Achieving Unprecedented Learning Results for Students With Disabilities in a PLC
I was recently asked how our school had such great success in helping students with special needs learn at high levels and how, as a PLC school, we work collaboratively to achieve unprecedented learning results. The following are some key steps our staff have taken to ensure students who are working below grade level, regardless of disability, become successful learners.
- We find the greatest level of success, with over 90 percent of students with special needs meeting state standards, when we mainstream all students nearly the whole day and for all core subject areas. Any student, including our lowest-performing students with special needs and students who take the alternative state assessment, receive targeted literacy interventions on a daily basis. The structure for those intervention classes is to preteach the core curriculum and align the instruction to the general education language arts essential outcomes. This daily class usually replaces an elective class for our students.
- Many of our students with special needs also receive a daily resource period, which focuses typically on additional literacy intervention or math intervention. We recognize that some of our students who are furthest behind need even more literacy support. Those students are placed in a social studies class that incorporates extensive fluency/comprehension instruction to further accelerate our students. Many students in this class have what we would typically consider low-incidence disabilities, and through these multiple layers of intervention, are very successful on our state assessments.
- Our expectation is that every student who takes the state assessment should take the team and district common assessments with the same accommodations the state assessment allows. Preteaching occurs in both the reading intervention class and the special education resource period. Our students are very successful with this model, in large part due to the high expectations our language arts, reading intervention, and special education teachers have for our students.
- Our students who qualify for the alternative assessment in Illinois (IAA) also take the common formative assessments. At times, we make modifications and shorten the assessment only for the students who were taking an alternative assessment. In Illinois, this assessment is intended mainly for the lowest 1 percent of all students. By supporting our students who qualify for the alternative assessment with these interventions and by precisely focusing on our essential outcomes during all levels of instruction, our alternatively assessed students are highly successful on our common assessments (with some reteaching needed) and on the state alternative assessment. In fact, 100 percent met or exceeded standards on the state alternative assessment.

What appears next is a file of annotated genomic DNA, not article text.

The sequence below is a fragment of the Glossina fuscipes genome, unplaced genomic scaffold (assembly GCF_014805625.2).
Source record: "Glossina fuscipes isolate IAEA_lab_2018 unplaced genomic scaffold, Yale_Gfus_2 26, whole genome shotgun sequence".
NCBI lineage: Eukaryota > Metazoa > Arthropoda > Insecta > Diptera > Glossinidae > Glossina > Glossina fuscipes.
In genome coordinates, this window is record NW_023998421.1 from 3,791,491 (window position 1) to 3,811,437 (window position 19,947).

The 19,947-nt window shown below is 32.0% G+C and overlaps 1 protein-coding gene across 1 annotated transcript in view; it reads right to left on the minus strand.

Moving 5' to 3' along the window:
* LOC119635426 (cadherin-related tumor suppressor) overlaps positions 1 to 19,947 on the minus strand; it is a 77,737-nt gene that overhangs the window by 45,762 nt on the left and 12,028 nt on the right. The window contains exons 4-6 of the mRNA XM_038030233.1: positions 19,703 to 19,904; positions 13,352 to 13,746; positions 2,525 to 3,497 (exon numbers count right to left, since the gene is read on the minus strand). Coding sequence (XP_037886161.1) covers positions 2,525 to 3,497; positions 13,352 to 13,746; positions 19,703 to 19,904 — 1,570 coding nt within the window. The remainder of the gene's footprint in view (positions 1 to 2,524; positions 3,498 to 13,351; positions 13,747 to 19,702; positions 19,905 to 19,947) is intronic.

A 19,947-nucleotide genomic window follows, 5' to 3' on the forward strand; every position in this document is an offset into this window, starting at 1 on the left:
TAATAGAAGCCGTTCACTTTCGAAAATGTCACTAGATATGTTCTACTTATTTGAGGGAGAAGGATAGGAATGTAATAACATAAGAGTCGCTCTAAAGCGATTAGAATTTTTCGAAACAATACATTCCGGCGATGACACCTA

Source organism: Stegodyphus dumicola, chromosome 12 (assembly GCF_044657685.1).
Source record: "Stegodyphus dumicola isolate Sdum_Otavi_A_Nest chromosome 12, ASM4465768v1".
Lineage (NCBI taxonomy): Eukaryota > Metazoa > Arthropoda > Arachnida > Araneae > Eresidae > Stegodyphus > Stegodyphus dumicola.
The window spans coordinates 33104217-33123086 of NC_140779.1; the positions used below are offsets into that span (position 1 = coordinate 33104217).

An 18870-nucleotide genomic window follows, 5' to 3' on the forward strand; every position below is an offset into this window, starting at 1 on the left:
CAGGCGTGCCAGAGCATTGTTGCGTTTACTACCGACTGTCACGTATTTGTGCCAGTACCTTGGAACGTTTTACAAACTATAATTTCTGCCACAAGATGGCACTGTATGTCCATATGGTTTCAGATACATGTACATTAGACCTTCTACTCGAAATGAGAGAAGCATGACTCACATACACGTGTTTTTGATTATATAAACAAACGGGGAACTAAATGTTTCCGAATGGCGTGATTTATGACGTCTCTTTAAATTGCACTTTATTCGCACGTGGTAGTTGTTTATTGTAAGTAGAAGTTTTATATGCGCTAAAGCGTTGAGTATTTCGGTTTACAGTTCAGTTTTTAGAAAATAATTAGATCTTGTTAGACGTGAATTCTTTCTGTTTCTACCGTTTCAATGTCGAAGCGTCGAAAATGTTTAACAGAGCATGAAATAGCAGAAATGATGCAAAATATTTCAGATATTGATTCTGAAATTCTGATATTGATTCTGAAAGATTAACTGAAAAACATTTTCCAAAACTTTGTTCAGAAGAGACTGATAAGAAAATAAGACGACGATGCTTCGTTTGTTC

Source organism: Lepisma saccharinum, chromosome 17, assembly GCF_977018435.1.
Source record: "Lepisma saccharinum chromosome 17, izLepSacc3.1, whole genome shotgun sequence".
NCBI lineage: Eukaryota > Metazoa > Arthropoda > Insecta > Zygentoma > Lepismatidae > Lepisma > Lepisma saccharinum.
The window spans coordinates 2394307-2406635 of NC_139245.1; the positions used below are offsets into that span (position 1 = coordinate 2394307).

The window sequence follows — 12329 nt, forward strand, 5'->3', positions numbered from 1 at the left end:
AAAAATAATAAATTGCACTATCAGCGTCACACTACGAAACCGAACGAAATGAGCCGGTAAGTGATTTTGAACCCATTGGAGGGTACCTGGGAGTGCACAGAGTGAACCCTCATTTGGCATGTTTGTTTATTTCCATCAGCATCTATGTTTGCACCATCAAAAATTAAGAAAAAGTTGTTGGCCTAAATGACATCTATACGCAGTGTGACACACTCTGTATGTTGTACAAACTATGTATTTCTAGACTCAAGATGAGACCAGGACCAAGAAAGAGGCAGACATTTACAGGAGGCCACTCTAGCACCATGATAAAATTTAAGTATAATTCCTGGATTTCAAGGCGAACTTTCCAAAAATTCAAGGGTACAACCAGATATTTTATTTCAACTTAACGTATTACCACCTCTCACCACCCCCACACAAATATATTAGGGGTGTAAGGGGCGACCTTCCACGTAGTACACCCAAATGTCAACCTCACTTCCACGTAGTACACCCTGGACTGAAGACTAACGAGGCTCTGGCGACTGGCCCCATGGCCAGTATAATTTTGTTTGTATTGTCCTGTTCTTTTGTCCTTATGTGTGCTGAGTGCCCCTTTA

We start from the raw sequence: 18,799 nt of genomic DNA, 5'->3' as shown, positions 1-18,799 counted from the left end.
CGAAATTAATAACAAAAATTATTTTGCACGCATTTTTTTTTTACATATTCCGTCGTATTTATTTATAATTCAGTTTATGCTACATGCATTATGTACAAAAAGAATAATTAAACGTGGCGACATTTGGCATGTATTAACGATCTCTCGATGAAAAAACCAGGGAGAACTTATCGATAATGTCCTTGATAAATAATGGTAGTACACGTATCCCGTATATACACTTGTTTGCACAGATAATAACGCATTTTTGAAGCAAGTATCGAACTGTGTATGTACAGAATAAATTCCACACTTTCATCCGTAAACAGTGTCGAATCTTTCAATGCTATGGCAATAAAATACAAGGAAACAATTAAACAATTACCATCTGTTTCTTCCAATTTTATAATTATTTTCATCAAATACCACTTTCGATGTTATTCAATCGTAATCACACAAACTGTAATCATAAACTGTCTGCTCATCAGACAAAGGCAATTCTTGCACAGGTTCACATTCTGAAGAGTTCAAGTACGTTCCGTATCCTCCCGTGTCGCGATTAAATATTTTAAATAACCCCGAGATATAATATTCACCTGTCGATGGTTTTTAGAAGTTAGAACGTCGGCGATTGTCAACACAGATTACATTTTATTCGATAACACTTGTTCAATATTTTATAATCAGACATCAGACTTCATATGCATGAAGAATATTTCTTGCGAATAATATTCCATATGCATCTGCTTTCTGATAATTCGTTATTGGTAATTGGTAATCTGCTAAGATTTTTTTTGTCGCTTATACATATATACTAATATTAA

- We use a guided reading and guided math structure during part of core instruction for all students. When working with students with disabilities who are many grades below grade level, we ask ourselves in a more specific way, "What do our most struggling students really need to know and be able to do?" As all educators working in a PLC know, we ask a similar question for the 99 percent of our students who take main state assessment, "What do we expect all students to know and be able to do?" In this case, we are more specific so we are focused on what really matters for our students with disabilities.
- We find that our IEP (Individualized Education Plan) goals are nearly all reading, writing, and math focused, so we utilize our special education teachers mainly to support our students with special needs in language arts and math. Most co-teach multiple periods in both language arts and math to support our most struggling students. This gives us the greatest leverage in the areas we find build core skills for other content areas. We have instructional assistants (para-pros) who support them in science and social studies or when needed, in specials. By prioritizing to this level and also assigning our special education teachers whenever possible to one grade-level team, they are able to collaborate with both the math and language arts departments, specifically with the grade level they support. This enables our special education teachers to plan with only two content areas in one grade and dynamically support their students. They know which outcomes are most essential, help write the common assessments aligned to grade-level essential outcomes, and know what to focus on during core instruction, resource, and intervention periods.
There certainly are specific schedules, intervention models, and instructional strategies that benefit students with special needs and enable them to achieve unprecedented growth. Through these structures, high expectations, and co-teaching, we see profound growth in our students as they close the achievement gap and perform nearly as well as a subgroup as their non-disabled peers.
For more information about the PLC at Work™ process at Robert Frost Junior High, visit: http://www.allthingsplc.info/evidence/robertfrostjuniorhighschool/index.php